In the latest installment of our “Good News” series, The Ball State English Department highlights the accomplishments of the department’s graduate students and faculty during the Spring 2013 semester:
Graduate Student Adi Angel presented “’She Had Learned to Know Her Body Playing Ball:’ Exploring Representations of the Jewish Mother Through Baseball Fiction” at the PCA/ACA National Conference in Washington D.C.
Angel also presented “’She Remembered the Playground Games and the Dawn of her Awareness of Being a Woman’: Exploring Female Masculinity in Silvia Tennenbaum’s Rachel, the Rabbi’s Wife” at the NINE: Spring Training Conference on the Historical and Sociological Impact of Baseball in Tempe, AZ.
Amit Baishya was invited to present a paper titled “Raw Life: ‘Songs’ of Survival in Raktim Sarma’s Borangar Ngang” at a colloquium titled “Far from the Nation, Close to the State: Hazy Sovereignty and Anxious Citizenship in India’s Northeast” held at Stanford University, March 14 and 15, 2013.
He also presented a paper titled “Country-less Countries: No-Man’s Zones and the Material Realities of Survival in Two Contemporary Assamese Militant Fictions” at a colloquium titled “Materialism and the Colony” at Bard College (MA) on May 23-24, 2013.
Baishya co-organized a seminar titled “States of Permanent Warfare in South Asia” at the Annual American Comparative Literature Association Conference (ACLA) in Toronto from April 4-7, 2013. He delivered a paper titled “Shock Encounters: Scenarios of the ‘Inhuman’ in Two Contemporary Assamese Short Stories” at the Conference.
Graduate student Nicki Litherland Baker presented “Getting Them off Your Stack: Teachers’ Tools for Addressing the Paper Load” at the 2013 College English Association Conference held in Savannah, Georgia in April.
Dr. Brent Blackwell received the C. Warren Vander Hill Award from the Honors College for outstanding teaching.
Angela Jackson-Brown’s novel is slated to be published next spring with WiDo Publishing. She also had three poems published in Identity Theory and a poem accepted in Toe Good Poetry.
This spring, Jill Christman was elected to the Board of Directors of The Association of Writers & Writing Programs (AWP) as the Midwest Representative, and will serve a four-year term representing writers and writing programs in Illinois, Indiana, Iowa, Michigan, Minnesota, Ohio, Ontario, and Wisconsin.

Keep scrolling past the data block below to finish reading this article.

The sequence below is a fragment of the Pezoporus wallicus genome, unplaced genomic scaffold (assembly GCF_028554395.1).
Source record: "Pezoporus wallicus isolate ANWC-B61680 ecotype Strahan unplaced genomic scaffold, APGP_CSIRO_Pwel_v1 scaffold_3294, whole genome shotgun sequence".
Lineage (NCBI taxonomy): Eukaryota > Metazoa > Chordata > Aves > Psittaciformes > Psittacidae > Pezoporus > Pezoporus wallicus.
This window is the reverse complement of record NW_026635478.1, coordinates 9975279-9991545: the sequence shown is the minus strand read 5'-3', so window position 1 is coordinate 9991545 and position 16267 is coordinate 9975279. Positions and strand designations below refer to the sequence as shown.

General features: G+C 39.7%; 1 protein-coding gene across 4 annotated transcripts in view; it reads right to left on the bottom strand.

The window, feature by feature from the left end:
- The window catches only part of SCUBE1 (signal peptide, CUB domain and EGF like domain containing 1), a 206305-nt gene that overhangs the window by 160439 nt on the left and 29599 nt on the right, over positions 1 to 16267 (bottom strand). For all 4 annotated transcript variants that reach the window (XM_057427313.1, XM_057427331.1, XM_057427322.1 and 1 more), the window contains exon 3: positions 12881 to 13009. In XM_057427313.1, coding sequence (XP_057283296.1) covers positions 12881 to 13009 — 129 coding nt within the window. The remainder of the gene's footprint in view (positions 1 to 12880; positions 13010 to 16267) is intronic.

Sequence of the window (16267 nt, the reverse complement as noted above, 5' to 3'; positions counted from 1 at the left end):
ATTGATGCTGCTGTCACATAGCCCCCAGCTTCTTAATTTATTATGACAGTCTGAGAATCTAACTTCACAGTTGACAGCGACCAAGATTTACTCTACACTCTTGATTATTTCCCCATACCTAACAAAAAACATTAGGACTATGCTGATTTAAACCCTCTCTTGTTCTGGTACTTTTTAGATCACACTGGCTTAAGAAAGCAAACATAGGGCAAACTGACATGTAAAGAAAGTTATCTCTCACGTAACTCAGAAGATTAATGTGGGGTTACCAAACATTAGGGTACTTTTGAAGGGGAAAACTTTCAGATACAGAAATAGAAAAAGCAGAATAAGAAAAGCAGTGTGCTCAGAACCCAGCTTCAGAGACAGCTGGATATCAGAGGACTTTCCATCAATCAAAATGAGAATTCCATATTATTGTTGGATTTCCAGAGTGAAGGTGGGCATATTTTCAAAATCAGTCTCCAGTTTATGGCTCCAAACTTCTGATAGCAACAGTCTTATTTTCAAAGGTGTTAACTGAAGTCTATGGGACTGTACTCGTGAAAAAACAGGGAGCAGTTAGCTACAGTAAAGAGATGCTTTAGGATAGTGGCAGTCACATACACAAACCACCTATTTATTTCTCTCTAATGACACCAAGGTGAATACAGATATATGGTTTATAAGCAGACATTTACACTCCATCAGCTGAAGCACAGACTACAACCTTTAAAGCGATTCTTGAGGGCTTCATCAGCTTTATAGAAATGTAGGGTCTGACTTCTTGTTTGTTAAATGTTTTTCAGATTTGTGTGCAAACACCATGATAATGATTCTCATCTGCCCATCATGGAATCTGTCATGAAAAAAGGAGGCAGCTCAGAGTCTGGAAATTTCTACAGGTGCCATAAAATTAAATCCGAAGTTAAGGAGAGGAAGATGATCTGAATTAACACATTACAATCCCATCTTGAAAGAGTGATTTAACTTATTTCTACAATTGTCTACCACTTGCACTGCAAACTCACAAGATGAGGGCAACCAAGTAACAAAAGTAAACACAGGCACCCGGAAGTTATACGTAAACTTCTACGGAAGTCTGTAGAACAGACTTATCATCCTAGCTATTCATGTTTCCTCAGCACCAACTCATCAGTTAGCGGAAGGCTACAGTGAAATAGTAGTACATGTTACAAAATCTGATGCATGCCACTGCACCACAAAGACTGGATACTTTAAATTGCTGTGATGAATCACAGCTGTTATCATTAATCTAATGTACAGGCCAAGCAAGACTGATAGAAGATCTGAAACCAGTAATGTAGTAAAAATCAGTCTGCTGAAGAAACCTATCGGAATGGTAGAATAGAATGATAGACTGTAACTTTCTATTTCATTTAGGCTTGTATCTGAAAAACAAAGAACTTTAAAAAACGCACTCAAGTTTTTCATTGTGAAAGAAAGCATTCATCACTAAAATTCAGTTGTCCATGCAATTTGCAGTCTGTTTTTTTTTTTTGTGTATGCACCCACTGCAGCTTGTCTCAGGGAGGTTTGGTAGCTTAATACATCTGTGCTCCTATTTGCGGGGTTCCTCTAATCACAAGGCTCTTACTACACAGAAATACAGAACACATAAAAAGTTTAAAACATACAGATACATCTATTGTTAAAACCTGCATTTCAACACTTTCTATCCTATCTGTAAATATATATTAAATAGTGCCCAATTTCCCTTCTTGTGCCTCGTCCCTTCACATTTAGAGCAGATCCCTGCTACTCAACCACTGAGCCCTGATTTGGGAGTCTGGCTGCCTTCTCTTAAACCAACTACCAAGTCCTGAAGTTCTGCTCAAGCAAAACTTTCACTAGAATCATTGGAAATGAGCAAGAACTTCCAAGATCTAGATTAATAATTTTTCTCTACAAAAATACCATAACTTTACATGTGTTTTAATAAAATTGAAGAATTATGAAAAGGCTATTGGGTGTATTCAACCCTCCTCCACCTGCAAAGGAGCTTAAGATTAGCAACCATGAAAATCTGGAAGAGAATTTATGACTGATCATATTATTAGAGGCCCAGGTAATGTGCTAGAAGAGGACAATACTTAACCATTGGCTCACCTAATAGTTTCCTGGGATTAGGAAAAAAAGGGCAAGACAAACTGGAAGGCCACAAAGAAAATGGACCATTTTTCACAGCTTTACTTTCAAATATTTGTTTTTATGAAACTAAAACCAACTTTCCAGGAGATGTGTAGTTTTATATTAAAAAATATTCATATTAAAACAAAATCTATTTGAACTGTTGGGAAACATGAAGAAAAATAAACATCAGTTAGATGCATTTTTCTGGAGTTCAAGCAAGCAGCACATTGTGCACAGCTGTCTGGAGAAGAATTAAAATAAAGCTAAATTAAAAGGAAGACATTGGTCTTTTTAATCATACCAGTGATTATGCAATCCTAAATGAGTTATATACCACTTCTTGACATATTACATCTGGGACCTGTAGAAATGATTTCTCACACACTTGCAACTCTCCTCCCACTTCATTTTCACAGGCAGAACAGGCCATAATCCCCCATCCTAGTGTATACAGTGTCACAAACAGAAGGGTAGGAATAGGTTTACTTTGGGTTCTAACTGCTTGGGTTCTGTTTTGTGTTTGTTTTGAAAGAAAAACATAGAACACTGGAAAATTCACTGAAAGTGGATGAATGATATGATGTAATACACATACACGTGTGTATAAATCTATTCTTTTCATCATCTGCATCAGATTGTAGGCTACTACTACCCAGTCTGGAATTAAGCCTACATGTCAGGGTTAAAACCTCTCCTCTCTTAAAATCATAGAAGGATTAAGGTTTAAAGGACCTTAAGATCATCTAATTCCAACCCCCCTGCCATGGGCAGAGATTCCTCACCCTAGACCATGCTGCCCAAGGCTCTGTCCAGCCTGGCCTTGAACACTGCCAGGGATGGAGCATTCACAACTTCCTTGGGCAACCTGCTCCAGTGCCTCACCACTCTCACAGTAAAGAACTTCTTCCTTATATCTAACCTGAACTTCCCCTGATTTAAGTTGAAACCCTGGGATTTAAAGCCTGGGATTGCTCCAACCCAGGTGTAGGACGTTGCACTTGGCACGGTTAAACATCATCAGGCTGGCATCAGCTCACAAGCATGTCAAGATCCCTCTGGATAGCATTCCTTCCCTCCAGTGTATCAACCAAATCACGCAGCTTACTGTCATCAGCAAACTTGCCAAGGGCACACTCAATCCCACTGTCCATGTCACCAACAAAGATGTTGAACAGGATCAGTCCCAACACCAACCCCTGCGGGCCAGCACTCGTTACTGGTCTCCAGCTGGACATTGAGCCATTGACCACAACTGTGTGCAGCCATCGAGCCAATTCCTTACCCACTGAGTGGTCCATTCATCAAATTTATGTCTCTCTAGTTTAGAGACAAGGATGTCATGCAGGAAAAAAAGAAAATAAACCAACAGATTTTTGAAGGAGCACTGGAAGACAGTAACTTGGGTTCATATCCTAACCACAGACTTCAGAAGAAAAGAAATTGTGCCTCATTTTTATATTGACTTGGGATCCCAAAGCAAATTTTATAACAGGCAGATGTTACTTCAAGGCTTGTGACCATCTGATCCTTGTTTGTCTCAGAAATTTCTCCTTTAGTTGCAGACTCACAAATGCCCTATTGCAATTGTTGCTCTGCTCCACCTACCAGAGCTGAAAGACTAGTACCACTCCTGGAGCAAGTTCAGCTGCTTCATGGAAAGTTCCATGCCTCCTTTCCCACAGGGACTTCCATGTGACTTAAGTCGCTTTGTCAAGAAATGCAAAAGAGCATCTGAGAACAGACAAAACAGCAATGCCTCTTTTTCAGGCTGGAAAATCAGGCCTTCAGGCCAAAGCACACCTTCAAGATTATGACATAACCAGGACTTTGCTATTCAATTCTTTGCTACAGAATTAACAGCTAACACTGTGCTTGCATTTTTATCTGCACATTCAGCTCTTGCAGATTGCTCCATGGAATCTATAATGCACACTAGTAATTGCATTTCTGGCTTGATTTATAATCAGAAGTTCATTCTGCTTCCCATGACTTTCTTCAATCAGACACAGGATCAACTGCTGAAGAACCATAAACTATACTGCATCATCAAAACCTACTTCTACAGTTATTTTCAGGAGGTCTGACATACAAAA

This summer, Christman will be giving two talks in Ashland, Ohio—one at the The River Teeth Conference of Nonfiction on Sunday, May 19th (“Crafting the Memoir: Carving Questions, Shaping Story, and Juggling the Shifting Roles of Memory, Imagination, and Time” with writers/editors Joe Mackall and Michael Steinberg) and another at the Ashland MFA summer residency on Tuesday, July 30th (“Exercising Brevity: Nonfiction Lessons in Distillation”). On the evening of Thursday, August 1st, Jill will give a reading with her Ashland colleagues, Peter Campion and Ruth Schwartz.
Christman’s essay, “Borrowed Babies,” appeared in a special Spring 2013 nonfiction issue of Iron Horse Literary Review.
Elizabeth Dalton’s creative nonfiction piece “If Ever You Decide You Should Go” was published by r.kv.ry quarterly literary journal.
Dalton’s interview, “Interview with Elizabeth Dalton” with April Ford was published in r.kv.ry quarterly literary journal.
Her creative nonfiction piece “Long Hair” was published in All that Glitters: Nonfiction from Sliver of Stone Magazine.
Professor Cathy Day received an immersive learning grant award from the Discovery Group. Her project, “Publishing + BSU Students,” was funded in the amount of $15,398. The project will allow students to intern at and attend the Midwest Writers Workshop in Muncie this summer. To learn more about this project, you can check out her blog at http://literarycitizenship.com/2013/03/05/publishing/.
Day also recently published an essay at Punchnel’s about the Flood of 1913 that ravaged the state of Indiana and her hometown a hundred years ago.
Dr. Stephanie Hedge won the Outstanding Graduate Teaching Award.
Dr. Joyce Huff published an essay entitled “‘Fattening’ Literary History” in the Spring 2013 issue of Fat Studies: An Interdisciplinary Journal of Body, Weight and Society.
She also gave a conference paper entitled “Suicide by Fat: Body Worlds and the Exhibition of the Fat Corpse” at the annual meeting of the Popular Culture Association in March 2013. Huff served as a panelist on a roundtable entitled, “Frank Talk: Difficult Dialogues on Fat and Sex” at that same conference.